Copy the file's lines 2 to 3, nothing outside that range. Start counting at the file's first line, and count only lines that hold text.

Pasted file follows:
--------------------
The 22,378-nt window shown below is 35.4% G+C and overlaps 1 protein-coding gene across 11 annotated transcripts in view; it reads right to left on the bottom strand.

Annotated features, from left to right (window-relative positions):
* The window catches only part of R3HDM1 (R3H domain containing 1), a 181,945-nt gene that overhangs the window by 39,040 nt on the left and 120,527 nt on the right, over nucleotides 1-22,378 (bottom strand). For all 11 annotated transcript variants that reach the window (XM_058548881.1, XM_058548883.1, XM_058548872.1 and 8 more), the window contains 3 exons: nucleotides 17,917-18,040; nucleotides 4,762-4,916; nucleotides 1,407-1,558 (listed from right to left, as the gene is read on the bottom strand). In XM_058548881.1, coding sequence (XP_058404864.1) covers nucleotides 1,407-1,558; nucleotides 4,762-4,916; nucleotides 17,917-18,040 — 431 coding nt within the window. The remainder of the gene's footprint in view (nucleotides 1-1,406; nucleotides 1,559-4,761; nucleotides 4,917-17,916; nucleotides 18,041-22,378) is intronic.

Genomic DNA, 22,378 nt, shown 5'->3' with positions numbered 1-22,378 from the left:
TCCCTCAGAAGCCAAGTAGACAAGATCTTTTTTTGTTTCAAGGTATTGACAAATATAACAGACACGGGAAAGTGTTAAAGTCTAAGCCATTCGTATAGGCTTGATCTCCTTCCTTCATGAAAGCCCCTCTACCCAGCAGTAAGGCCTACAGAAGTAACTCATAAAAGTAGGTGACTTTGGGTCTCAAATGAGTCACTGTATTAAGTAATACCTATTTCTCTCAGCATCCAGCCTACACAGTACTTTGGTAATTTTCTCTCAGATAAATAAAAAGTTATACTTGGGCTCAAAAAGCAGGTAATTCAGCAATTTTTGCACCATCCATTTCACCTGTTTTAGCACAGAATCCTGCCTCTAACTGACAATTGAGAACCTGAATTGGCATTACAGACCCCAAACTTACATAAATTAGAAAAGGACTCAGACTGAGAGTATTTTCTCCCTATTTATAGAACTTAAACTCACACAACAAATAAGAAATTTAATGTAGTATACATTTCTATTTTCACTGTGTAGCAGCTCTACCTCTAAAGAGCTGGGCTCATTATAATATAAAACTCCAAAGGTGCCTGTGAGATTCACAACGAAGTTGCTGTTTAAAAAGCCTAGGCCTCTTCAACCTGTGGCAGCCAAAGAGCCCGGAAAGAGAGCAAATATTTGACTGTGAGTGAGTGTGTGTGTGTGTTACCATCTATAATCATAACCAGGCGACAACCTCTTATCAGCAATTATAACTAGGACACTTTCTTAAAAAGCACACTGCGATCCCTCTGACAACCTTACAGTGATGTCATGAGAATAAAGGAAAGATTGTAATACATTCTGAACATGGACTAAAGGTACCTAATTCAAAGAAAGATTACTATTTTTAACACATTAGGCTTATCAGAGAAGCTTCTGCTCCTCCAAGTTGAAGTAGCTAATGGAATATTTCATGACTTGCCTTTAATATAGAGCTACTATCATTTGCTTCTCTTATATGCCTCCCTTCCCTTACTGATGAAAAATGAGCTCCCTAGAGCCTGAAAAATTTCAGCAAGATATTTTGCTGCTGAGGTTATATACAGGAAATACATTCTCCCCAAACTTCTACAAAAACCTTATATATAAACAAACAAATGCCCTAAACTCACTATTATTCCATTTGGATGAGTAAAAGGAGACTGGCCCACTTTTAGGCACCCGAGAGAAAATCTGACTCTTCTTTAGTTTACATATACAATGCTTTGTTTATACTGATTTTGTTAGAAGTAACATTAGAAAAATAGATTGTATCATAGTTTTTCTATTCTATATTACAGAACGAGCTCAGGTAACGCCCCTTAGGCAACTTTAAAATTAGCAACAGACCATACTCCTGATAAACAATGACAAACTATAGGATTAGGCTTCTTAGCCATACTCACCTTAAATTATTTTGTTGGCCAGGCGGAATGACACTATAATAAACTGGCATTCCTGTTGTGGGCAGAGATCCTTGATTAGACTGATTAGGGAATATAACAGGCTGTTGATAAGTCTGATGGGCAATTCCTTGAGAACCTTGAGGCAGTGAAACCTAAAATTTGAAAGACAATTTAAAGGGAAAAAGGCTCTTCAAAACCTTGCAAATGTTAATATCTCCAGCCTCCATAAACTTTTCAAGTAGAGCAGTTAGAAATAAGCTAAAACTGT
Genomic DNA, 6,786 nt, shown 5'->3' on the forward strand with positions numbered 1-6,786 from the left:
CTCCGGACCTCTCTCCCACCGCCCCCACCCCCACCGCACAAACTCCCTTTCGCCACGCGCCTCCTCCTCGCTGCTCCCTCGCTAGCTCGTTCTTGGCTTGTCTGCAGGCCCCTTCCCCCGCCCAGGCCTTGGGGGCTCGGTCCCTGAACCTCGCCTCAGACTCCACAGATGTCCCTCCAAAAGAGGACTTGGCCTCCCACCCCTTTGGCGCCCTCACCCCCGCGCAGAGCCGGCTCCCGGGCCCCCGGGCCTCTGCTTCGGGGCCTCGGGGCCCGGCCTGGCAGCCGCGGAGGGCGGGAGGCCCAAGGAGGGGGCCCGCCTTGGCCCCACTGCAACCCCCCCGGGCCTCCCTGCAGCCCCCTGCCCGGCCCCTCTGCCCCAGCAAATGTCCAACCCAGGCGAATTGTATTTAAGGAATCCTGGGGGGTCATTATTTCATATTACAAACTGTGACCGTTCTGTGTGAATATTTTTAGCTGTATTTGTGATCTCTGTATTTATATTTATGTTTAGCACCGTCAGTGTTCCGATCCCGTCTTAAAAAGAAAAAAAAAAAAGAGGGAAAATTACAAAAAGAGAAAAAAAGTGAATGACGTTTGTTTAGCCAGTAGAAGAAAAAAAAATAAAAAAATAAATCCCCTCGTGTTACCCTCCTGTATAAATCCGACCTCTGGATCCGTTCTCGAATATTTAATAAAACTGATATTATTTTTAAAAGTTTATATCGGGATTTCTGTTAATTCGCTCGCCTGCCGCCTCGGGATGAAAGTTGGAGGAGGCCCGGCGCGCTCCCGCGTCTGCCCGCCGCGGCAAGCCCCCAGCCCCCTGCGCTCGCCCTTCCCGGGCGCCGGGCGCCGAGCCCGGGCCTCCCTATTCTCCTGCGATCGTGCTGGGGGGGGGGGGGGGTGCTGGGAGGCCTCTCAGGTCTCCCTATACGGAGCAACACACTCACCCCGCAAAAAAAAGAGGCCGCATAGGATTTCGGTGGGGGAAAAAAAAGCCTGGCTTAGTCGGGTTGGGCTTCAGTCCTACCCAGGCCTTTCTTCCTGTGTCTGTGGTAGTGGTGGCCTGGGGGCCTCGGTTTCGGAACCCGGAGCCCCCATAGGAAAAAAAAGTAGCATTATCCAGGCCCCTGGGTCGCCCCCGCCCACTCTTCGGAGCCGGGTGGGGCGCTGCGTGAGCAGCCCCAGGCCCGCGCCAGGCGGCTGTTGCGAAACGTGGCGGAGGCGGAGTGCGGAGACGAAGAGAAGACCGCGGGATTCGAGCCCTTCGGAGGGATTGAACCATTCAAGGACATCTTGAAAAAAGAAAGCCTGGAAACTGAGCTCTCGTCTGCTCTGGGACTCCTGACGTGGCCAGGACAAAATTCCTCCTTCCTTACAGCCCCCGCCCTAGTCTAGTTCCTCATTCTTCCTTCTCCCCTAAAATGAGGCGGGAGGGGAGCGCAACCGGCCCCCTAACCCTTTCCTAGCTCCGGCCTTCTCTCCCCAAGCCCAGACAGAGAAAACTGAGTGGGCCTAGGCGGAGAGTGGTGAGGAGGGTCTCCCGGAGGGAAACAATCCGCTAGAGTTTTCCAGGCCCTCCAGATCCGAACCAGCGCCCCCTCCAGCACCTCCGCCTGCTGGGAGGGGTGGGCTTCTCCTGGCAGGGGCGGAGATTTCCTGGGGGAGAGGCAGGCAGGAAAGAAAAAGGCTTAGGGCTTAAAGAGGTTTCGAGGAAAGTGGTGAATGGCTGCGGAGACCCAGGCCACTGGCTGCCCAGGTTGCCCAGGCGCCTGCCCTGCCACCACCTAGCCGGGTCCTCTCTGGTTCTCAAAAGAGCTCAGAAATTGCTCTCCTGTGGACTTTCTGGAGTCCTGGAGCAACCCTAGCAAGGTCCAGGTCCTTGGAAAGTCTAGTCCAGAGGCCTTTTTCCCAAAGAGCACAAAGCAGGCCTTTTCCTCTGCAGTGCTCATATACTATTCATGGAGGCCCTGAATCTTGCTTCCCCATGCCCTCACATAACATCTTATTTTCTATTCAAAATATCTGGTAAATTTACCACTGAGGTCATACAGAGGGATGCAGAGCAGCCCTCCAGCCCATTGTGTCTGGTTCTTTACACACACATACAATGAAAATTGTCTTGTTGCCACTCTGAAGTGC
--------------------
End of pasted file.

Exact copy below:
Annotated features, from left to right (window-relative positions):
* The window catches only part of R3HDM1 (R3H domain containing 1), a 181,945-nt gene that overhangs the window by 39,040 nt on the left and 120,527 nt on the right, over nucleotides 1-22,378 (bottom strand). For all 11 annotated transcript variants that reach the window (XM_058548881.1, XM_058548883.1, XM_058548872.1 and 8 more), the window contains 3 exons: nucleotides 17,917-18,040; nucleotides 4,762-4,916; nucleotides 1,407-1,558 (listed from right to left, as the gene is read on the bottom strand). In XM_058548881.1, coding sequence (XP_058404864.1) covers nucleotides 1,407-1,558; nucleotides 4,762-4,916; nucleotides 17,917-18,040 — 431 coding nt within the window. The remainder of the gene's footprint in view (nucleotides 1-1,406; nucleotides 1,559-4,761; nucleotides 4,917-17,916; nucleotides 18,041-22,378) is intronic.